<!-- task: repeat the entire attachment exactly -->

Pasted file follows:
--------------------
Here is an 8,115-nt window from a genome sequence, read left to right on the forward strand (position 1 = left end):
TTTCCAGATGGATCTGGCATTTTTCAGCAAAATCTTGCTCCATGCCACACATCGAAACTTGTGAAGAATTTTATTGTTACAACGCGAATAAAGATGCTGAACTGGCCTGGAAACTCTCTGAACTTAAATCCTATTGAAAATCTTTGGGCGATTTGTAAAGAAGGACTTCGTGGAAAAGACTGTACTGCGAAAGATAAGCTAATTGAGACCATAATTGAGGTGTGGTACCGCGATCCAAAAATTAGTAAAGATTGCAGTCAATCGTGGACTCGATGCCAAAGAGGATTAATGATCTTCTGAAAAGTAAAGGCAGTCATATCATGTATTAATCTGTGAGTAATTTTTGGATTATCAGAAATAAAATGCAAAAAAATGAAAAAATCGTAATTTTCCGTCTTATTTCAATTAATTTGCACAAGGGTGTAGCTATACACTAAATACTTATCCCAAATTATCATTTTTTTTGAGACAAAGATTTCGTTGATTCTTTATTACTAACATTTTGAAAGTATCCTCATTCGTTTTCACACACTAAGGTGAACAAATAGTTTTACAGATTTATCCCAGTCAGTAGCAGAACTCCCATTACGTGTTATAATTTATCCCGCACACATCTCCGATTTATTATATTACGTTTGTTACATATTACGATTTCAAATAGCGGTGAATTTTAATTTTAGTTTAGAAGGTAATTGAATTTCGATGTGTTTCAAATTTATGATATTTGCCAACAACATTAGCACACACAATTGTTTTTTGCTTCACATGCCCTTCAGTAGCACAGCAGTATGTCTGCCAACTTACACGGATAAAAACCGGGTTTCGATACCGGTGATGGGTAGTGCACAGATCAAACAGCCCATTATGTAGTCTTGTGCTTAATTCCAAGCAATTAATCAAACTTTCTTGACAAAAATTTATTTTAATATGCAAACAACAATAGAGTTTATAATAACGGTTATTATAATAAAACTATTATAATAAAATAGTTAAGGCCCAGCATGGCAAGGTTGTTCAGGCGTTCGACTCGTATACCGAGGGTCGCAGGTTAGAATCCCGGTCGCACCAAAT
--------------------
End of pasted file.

Here is an 8,115-nt window from a genome sequence, read left to right on the forward strand (position 1 = left end):
TTTCCAGATGGATCTGGCATTTTTCAGCAAAATCTTGCTCCATGCCACACATCGAAACTTGTGAAGAATTTTATTGTTACAACGCGAATAAAGATGCTGAACTGGCCTGGAAACTCTCTGAACTTAAATCCTATTGAAAATCTTTGGGCGATTTGTAAAGAAGGACTTCGTGGAAAAGACTGTACTGCGAAAGATAAGCTAATTGAGACCATAATTGAGGTGTGGTACCGCGATCCAAAAATTAGTAAAGATTGCAGTCAATCGTGGACTCGATGCCAAAGAGGATTAATGATCTTCTGAAAAGTAAAGGCAGTCATATCATGTATTAATCTGTGAGTAATTTTTGGATTATCAGAAATAAAATGCAAAAAAATGAAAAAATCGTAATTTTCCGTCTTATTTCAATTAATTTGCACAAGGGTGTAGCTATACACTAAATACTTATCCCAAATTATCATTTTTTTTGAGACAAAGATTTCGTTGATTCTTTATTACTAACATTTTGAAAGTATCCTCATTCGTTTTCACACACTAAGGTGAACAAATAGTTTTACAGATTTATCCCAGTCAGTAGCAGAACTCCCATTACGTGTTATAATTTATCCCGCACACATCTCCGATTTATTATATTACGTTTGTTACATATTACGATTTCAAATAGCGGTGAATTTTAATTTTAGTTTAGAAGGTAATTGAATTTCGATGTGTTTCAAATTTATGATATTTGCCAACAACATTAGCACACACAATTGTTTTTTGCTTCACATGCCCTTCAGTAGCACAGCAGTATGTCTGCCAACTTACACGGATAAAAACCGGGTTTCGATACCGGTGATGGGTAGTGCACAGATCAAACAGCCCATTATGTAGTCTTGTGCTTAATTCCAAGCAATTAATCAAACTTTCTTGACAAAAATTTATTTTAATATGCAAACAACAATAGAGTTTATAATAACGGTTATTATAATAAAACTATTATAATAAAATAGTTAAGGCCCAGCATGGCAAGGTTGTTCAGGCGTTCGACTCGTATACCGAGGGTCGCAGGTTAGAATCCCGGTCGCACCAAAT